Meet The Jewellery Designer: Alissa of Alef Bet Jewelry
Tell us a little bit about yourself and your background.
Paula Brooks, my mom, started this company in 1996 when she was selling maternity clothes at a local swap meet on the weekends. She always had a booth of jewelry alongside the clothing and when her son in law said to her why don’t you produce some jewelry in Hebrew the idea for modern Judaic designs was born.
What inspired you to become a jewellery designer?
I was a student at university then and would come to help her in the business in the evenings and I just fell in love with the business and the idea of creating and selling.
It is also my love for spiritual symbols that you can connect yourself to, attach yourself to, that I love. I want jewelry to be meaningful so I always aim to design a hamsa, evil eye, heart, chai or Jewish star. I like to feel that my jewelry designs are helping someone to be the best they can be and a good luck symbol does that to a person.
When you start to design a new collection, what is the process like? Where do you take your inspiration? How do you keep up with the current trends?
We meet once a year only in person with our main factory and we sit and draw designs together. We are 100% influenced by current trends, that is why we have stayed in business since the late 90s because we adapt and change our work all the time. We like to stay ahead of the curve. Some designs fail, others stay the course of time like our red string bendel bracelets that never seem to go out of style. I really don’t look at magazines, I see a design on the internet, will screenshot and use that as inspiration for the next design. But, we always change the look to incorporate the symbols mentioned above. Every designer in the entire world is influenced by what they see from other designers, we cannot hide that, it isn’t a secret– that is why Pinterest is so popular!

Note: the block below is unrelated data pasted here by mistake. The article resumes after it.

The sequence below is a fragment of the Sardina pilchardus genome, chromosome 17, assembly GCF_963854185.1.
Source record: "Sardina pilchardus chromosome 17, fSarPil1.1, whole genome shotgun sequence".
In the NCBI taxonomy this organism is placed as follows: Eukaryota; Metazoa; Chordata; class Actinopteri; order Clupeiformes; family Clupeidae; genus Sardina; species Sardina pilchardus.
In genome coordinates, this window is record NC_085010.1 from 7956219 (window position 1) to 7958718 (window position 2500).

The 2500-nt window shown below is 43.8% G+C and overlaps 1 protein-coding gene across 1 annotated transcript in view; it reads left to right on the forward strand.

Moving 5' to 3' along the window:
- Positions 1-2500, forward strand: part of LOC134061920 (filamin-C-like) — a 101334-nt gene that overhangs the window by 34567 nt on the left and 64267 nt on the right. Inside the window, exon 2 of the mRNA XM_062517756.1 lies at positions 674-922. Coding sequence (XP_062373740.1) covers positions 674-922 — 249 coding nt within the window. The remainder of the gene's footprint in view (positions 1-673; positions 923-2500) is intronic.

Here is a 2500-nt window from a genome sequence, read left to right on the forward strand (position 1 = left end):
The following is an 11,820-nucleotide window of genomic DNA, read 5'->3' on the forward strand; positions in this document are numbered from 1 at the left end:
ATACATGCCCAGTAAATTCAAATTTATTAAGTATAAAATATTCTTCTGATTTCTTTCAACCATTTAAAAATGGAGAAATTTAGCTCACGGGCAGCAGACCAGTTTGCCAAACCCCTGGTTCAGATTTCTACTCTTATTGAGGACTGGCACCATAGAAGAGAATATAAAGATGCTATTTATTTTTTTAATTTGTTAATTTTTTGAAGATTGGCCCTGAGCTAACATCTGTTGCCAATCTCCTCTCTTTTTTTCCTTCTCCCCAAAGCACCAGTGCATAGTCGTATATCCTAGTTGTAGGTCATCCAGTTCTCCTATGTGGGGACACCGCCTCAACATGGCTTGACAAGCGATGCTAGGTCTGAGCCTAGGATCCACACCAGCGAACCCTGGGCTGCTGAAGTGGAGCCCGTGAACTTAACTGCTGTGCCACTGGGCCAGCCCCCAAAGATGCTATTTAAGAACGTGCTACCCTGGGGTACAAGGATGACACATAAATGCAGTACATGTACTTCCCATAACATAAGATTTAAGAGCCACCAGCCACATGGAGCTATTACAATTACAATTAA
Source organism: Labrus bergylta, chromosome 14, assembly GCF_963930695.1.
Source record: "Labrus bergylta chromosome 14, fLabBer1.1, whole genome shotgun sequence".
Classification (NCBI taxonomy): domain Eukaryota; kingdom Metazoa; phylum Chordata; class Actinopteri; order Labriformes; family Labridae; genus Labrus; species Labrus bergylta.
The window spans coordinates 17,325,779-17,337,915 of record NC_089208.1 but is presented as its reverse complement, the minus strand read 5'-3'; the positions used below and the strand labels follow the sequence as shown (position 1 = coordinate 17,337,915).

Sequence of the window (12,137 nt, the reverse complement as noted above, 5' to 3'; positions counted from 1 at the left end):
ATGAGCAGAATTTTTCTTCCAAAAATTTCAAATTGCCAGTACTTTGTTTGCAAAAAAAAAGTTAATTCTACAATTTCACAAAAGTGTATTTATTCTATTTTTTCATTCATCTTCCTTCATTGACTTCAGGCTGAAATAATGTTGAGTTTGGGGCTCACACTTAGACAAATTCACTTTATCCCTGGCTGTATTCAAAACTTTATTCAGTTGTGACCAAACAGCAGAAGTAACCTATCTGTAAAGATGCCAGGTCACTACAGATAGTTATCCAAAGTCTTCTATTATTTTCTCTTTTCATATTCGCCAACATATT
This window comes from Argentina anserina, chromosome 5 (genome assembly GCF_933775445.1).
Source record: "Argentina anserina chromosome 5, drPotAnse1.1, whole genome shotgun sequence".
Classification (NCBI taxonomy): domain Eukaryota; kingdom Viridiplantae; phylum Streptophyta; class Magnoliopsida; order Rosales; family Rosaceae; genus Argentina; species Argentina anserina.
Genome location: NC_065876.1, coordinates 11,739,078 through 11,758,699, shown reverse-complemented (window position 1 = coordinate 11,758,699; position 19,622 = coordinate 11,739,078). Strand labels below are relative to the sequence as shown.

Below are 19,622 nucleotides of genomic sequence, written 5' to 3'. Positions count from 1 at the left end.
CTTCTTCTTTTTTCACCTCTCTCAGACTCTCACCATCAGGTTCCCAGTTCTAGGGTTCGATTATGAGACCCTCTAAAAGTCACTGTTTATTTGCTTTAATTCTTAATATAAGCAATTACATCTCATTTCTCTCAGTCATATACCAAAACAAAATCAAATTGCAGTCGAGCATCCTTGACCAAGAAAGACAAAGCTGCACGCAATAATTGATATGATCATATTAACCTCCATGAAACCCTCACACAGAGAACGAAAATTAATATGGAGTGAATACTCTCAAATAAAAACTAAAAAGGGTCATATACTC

I take that screenshot, tweak it and change it to fit my criteria of what I know my customers will like. Right now, it is paperclip chains, so we took that design of the chain and adapted our current line of charms to fit the chain. We are finding ourselves actually leaving the modern trendy jewelry world of designs that are seasonal and concentrating more on pieces that will survive fashion trends.
What do you enjoy the most about the design process?
Knowing that if I fail it isn’t the end of the world. I haven’t invested $10k in one piece, so if it bombs it’s ok. I also know that jewelry comes back to life every decade or so, and it can be repurposed to something new and modern. I love sitting down and talking out the design and how a simple Jewish Star blossoms into a bracelet, or a necklace or we can do this or that or that or this and it snowballs into a million ideas.
What are your favourite materials to work with?
What is your favourite design in your current collection?
A chai we have on our Amazon store. It is plain, basic, simple and is only ¼” on a chain. I put it on to show a customer and haven’t taken it off! It just gives me reassurance during this crazy time that life prevails and luck is always with me. Oh, and it’s only $19 and of all the pieces this is what I am wearing.
What are your wishes for the future?
That every Bat Mitzvah girl receives and is proud to wear a Judaic piece of jewelry. That she will receive a piece of jewelry that shows she is Jewish, it can be ours or not ours, but that she is gifted a piece of Jewish jewelry that she will wear and be proud of wearing. It’s all too easy to give money (I am also guilty of that) and a kid will never see/use/feel that money apart from their college education. So basically a gift she will have forever and can cherish it.
I can honestly tell you that my 3rd child taught me this lesson, she asked for my Jewish star necklace and hasn’t taken it off since. She taught me to be proud of my faith and to wear it proudly and loudly this past year when the antisemitism was “out of control.”
Where can we find your designs?
Photo: Courtesy of Alef Bet Jewelry
Photo: Courtesy of Alef Bet Jewelry
What is a hamsa hand amulet?
Most commonly, it is just known as a hamsa or spelled as chamsa, even khamsa.
There are many interpretations of these particular usages.
The hand is often depicted with an eye in the center of its open palm, presumably to ward off negative energies, including the gaze of envy.